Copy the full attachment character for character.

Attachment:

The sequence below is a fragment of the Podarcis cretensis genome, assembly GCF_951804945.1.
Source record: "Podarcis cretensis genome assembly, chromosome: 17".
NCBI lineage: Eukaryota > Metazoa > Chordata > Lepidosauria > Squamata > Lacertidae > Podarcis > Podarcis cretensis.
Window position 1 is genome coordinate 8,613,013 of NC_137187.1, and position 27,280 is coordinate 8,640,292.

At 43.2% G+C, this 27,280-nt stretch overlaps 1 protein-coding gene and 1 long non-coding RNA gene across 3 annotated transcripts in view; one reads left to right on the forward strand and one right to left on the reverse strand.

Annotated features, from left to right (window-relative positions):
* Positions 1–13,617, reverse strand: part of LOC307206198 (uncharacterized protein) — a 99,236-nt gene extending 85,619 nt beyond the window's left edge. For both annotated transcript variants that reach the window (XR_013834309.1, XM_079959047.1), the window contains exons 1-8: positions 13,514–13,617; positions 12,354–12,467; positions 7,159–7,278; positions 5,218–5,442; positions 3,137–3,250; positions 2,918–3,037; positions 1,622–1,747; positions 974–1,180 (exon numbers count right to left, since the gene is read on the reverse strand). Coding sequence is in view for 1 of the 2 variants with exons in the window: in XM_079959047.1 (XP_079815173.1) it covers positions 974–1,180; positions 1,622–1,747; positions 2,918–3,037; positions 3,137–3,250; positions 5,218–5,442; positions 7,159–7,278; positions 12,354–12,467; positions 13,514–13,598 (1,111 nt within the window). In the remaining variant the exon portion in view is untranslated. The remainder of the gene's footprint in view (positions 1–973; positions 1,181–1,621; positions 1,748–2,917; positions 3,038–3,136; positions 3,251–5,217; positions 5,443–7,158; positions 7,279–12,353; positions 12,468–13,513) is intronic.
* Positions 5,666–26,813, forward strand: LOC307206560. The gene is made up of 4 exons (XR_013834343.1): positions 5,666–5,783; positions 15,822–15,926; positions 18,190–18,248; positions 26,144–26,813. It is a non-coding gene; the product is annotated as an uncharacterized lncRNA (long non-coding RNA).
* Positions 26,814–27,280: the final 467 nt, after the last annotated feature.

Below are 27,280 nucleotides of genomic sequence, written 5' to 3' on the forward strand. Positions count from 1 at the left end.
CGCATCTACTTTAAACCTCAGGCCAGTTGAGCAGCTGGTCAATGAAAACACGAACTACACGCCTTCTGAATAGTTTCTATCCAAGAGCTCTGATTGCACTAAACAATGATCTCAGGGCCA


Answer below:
The sequence below is a fragment of the Podarcis cretensis genome, assembly GCF_951804945.1.
Source record: "Podarcis cretensis genome assembly, chromosome: 17".
NCBI lineage: Eukaryota > Metazoa > Chordata > Lepidosauria > Squamata > Lacertidae > Podarcis > Podarcis cretensis.
Window position 1 is genome coordinate 8,613,013 of NC_137187.1, and position 27,280 is coordinate 8,640,292.

At 43.2% G+C, this 27,280-nt stretch overlaps 1 protein-coding gene and 1 long non-coding RNA gene across 3 annotated transcripts in view; one reads left to right on the forward strand and one right to left on the reverse strand.

Annotated features, from left to right (window-relative positions):
* Positions 1–13,617, reverse strand: part of LOC307206198 (uncharacterized protein) — a 99,236-nt gene extending 85,619 nt beyond the window's left edge. For both annotated transcript variants that reach the window (XR_013834309.1, XM_079959047.1), the window contains exons 1-8: positions 13,514–13,617; positions 12,354–12,467; positions 7,159–7,278; positions 5,218–5,442; positions 3,137–3,250; positions 2,918–3,037; positions 1,622–1,747; positions 974–1,180 (exon numbers count right to left, since the gene is read on the reverse strand). Coding sequence is in view for 1 of the 2 variants with exons in the window: in XM_079959047.1 (XP_079815173.1) it covers positions 974–1,180; positions 1,622–1,747; positions 2,918–3,037; positions 3,137–3,250; positions 5,218–5,442; positions 7,159–7,278; positions 12,354–12,467; positions 13,514–13,598 (1,111 nt within the window). In the remaining variant the exon portion in view is untranslated. The remainder of the gene's footprint in view (positions 1–973; positions 1,181–1,621; positions 1,748–2,917; positions 3,038–3,136; positions 3,251–5,217; positions 5,443–7,158; positions 7,279–12,353; positions 12,468–13,513) is intronic.
* Positions 5,666–26,813, forward strand: LOC307206560. The gene is made up of 4 exons (XR_013834343.1): positions 5,666–5,783; positions 15,822–15,926; positions 18,190–18,248; positions 26,144–26,813. It is a non-coding gene; the product is annotated as an uncharacterized lncRNA (long non-coding RNA).
* Positions 26,814–27,280: the final 467 nt, after the last annotated feature.

Below are 27,280 nucleotides of genomic sequence, written 5' to 3' on the forward strand. Positions count from 1 at the left end.
CGCATCTACTTTAAACCTCAGGCCAGTTGAGCAGCTGGTCAATGAAAACACGAACTACACGCCTTCTGAATAGTTTCTATCCAAGAGCTCTGATTGCACTAAACAATGATCTCAGGGCCA